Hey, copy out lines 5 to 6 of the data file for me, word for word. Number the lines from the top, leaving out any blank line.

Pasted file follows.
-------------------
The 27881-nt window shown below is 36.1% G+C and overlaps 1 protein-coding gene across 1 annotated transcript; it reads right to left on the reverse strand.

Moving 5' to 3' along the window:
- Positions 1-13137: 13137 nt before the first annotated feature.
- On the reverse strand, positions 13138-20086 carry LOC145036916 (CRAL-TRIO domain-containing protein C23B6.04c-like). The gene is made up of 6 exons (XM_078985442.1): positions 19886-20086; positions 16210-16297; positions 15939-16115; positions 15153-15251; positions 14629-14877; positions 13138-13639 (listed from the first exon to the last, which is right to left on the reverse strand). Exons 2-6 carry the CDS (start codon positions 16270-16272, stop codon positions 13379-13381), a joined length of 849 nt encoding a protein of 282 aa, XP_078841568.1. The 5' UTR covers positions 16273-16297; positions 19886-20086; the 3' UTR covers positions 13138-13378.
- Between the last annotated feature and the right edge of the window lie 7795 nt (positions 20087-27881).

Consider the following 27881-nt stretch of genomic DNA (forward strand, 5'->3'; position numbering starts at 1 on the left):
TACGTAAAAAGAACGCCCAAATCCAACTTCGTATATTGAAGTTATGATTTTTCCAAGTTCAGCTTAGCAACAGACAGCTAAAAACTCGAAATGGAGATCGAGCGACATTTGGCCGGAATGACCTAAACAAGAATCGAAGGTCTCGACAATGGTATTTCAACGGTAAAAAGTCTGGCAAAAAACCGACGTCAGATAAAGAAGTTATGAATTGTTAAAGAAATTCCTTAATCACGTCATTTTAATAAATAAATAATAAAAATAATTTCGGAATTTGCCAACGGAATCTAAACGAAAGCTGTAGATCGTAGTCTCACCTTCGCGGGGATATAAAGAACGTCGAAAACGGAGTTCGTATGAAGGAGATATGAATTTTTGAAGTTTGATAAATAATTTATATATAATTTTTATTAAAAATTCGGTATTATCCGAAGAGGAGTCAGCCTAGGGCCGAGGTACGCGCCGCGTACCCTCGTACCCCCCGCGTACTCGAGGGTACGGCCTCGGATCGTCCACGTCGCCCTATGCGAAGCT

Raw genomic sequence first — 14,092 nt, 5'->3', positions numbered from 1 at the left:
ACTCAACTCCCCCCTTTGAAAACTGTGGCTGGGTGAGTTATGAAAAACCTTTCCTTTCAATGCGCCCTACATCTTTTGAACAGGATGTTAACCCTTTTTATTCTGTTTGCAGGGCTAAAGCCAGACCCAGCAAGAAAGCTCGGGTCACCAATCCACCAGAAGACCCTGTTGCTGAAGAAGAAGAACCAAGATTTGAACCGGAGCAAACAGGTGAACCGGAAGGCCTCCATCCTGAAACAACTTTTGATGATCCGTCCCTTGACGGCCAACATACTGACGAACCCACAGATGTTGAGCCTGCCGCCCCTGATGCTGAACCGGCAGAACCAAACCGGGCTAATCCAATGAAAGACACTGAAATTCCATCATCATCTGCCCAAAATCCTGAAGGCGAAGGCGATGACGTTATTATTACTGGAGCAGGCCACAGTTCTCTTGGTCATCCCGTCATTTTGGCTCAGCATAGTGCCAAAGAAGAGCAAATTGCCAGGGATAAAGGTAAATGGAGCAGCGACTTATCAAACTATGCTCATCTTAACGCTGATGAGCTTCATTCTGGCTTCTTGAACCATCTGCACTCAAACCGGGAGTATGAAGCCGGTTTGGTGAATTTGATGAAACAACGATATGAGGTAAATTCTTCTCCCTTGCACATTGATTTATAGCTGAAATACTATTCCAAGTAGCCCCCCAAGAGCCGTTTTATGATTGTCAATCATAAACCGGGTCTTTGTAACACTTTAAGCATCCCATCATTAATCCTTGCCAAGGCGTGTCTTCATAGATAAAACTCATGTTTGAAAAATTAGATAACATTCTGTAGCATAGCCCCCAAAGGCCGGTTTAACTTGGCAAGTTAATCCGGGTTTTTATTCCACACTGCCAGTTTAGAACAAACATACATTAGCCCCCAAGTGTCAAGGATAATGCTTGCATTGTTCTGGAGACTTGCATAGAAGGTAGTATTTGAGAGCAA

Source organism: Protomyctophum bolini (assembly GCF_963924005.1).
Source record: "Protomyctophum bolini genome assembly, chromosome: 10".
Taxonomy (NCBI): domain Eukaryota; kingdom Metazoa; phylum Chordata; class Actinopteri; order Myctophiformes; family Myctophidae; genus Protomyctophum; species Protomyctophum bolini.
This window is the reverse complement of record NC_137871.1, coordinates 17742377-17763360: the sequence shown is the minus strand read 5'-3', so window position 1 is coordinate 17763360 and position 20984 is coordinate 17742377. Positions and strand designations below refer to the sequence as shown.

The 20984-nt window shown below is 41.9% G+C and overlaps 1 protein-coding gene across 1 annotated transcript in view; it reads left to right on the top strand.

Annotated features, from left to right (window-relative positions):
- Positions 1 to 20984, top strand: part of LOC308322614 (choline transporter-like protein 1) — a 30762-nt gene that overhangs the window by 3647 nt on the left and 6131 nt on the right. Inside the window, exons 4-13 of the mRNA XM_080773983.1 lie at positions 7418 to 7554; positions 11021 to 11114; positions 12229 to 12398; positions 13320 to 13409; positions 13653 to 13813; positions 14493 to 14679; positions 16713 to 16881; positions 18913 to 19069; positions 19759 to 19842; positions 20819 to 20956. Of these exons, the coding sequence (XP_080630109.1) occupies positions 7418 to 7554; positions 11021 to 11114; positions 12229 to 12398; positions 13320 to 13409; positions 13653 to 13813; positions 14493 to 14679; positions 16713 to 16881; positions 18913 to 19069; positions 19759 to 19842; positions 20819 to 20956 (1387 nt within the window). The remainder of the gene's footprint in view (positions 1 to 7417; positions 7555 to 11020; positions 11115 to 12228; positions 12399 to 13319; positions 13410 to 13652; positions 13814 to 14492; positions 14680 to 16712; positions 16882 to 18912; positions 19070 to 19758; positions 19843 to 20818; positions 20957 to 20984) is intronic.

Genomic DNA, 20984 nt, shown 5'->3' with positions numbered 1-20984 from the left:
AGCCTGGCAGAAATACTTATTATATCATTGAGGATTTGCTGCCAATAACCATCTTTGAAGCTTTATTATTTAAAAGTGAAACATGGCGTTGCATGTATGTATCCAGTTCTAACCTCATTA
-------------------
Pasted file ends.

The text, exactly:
- Between the last annotated feature and the right edge of the window lie 7795 nt (positions 20087-27881).

Consider the following 27881-nt stretch of genomic DNA (forward strand, 5'->3'; position numbering starts at 1 on the left):